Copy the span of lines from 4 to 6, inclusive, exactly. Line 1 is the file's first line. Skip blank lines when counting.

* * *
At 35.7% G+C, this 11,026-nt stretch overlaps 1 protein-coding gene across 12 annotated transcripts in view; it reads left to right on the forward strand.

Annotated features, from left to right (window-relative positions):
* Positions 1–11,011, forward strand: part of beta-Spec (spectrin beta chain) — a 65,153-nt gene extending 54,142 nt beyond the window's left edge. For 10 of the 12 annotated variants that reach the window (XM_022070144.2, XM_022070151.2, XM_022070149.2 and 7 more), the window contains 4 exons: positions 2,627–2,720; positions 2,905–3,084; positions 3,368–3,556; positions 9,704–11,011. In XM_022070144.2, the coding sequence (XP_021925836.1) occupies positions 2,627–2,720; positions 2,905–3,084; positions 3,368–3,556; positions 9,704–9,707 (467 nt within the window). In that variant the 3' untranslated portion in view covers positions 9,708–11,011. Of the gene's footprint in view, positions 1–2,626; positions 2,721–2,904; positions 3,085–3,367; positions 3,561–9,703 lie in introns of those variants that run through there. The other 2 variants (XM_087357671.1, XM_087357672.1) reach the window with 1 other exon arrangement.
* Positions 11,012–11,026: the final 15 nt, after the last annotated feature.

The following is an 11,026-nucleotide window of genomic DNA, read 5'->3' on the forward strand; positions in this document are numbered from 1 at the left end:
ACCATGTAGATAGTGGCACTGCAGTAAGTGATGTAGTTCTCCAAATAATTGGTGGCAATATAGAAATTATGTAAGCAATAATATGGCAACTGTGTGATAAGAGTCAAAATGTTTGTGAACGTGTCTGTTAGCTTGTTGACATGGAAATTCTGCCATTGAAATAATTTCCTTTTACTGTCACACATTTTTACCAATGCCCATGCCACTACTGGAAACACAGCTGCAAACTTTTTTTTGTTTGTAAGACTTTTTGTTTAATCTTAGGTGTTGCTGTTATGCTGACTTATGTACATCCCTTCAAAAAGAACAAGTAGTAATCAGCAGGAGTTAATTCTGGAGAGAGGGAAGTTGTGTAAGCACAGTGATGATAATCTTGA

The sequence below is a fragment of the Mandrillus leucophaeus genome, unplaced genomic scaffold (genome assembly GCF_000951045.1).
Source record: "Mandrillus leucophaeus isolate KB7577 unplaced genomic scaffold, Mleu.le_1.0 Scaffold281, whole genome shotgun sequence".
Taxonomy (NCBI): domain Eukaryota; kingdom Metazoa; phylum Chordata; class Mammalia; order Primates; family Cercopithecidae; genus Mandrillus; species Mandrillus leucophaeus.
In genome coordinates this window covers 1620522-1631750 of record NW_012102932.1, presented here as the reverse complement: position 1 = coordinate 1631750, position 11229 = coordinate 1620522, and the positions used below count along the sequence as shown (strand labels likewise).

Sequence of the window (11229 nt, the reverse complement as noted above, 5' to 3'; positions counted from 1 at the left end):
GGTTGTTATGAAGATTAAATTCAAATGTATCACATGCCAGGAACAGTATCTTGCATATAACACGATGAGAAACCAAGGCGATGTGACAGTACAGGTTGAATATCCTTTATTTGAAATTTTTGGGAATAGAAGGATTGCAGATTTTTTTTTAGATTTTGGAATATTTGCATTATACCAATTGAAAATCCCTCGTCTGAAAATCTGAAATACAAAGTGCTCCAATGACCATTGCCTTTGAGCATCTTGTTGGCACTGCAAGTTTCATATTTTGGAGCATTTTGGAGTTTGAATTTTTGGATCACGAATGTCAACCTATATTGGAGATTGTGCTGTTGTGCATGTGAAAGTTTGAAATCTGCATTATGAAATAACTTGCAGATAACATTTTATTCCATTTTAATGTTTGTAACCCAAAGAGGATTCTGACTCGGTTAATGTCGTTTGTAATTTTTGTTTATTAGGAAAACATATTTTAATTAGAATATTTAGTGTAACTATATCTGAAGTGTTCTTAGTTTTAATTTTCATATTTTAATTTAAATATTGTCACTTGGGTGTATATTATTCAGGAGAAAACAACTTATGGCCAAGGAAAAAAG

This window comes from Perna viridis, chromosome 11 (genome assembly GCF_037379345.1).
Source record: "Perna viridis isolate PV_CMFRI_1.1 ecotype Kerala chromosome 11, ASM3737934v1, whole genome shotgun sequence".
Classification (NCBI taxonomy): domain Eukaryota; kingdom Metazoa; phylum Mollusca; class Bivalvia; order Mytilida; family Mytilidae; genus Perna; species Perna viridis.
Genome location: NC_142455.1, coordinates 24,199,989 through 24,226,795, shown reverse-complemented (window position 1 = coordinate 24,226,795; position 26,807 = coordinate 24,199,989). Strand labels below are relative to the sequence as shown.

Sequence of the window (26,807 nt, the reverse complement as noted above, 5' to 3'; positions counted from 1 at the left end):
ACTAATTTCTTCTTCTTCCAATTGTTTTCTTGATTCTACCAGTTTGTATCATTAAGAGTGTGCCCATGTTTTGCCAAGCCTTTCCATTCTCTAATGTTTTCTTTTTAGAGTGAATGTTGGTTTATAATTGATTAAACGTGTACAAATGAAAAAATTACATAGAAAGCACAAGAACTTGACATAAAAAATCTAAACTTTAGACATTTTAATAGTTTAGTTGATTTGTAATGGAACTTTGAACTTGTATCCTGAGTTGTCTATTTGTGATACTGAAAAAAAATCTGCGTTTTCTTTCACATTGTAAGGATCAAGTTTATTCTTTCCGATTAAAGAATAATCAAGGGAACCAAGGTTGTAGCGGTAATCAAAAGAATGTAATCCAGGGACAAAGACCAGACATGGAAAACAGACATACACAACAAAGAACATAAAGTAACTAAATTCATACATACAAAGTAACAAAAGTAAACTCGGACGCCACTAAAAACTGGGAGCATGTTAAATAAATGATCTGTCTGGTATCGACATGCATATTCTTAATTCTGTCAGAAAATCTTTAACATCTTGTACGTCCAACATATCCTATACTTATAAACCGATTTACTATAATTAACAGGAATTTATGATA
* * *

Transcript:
* Positions 11,012–11,026: the final 15 nt, after the last annotated feature.

The following is an 11,026-nucleotide window of genomic DNA, read 5'->3' on the forward strand; positions in this document are numbered from 1 at the left end:
ACCATGTAGATAGTGGCACTGCAGTAAGTGATGTAGTTCTCCAAATAATTGGTGGCAATATAGAAATTATGTAAGCAATAATATGGCAACTGTGTGATAAGAGTCAAAATGTTTGTGAACGTGTCTGTTAGCTTGTTGACATGGAAATTCTGCCATTGAAATAATTTCCTTTTACTGTCACACATTTTTACCAATGCCCATGCCACTACTGGAAACACAGCTGCAAACTTTTTTTTGTTTGTAAGACTTTTTGTTTAATCTTAGGTGTTGCTGTTATGCTGACTTATGTACATCCCTTCAAAAAGAACAAGTAGTAATCAGCAGGAGTTAATTCTGGAGAGAGGGAAGTTGTGTAAGCACAGTGATGATAATCTTGA